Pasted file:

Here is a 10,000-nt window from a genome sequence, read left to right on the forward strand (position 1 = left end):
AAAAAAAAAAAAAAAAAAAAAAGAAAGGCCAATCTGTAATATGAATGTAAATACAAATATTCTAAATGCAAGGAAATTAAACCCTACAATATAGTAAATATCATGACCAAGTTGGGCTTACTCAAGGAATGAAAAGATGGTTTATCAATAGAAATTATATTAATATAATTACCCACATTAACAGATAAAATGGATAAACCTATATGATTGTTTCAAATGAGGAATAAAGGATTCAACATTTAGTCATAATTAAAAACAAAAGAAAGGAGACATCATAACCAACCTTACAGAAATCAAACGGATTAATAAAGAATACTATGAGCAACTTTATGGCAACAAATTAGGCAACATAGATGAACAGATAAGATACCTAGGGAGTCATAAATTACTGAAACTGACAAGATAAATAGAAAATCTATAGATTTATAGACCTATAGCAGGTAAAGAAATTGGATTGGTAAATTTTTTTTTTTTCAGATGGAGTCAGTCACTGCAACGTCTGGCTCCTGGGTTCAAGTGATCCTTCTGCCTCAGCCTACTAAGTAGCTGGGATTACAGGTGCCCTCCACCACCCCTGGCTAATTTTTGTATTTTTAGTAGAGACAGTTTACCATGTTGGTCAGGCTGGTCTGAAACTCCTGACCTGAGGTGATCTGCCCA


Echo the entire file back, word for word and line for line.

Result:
Here is a 10,000-nt window from a genome sequence, read left to right on the forward strand (position 1 = left end):
AAAAAAAAAAAAAAAAAAAAAAGAAAGGCCAATCTGTAATATGAATGTAAATACAAATATTCTAAATGCAAGGAAATTAAACCCTACAATATAGTAAATATCATGACCAAGTTGGGCTTACTCAAGGAATGAAAAGATGGTTTATCAATAGAAATTATATTAATATAATTACCCACATTAACAGATAAAATGGATAAACCTATATGATTGTTTCAAATGAGGAATAAAGGATTCAACATTTAGTCATAATTAAAAACAAAAGAAAGGAGACATCATAACCAACCTTACAGAAATCAAACGGATTAATAAAGAATACTATGAGCAACTTTATGGCAACAAATTAGGCAACATAGATGAACAGATAAGATACCTAGGGAGTCATAAATTACTGAAACTGACAAGATAAATAGAAAATCTATAGATTTATAGACCTATAGCAGGTAAAGAAATTGGATTGGTAAATTTTTTTTTTTTCAGATGGAGTCAGTCACTGCAACGTCTGGCTCCTGGGTTCAAGTGATCCTTCTGCCTCAGCCTACTAAGTAGCTGGGATTACAGGTGCCCTCCACCACCCCTGGCTAATTTTTGTATTTTTAGTAGAGACAGTTTACCATGTTGGTCAGGCTGGTCTGAAACTCCTGACCTGAGGTGATCTGCCCA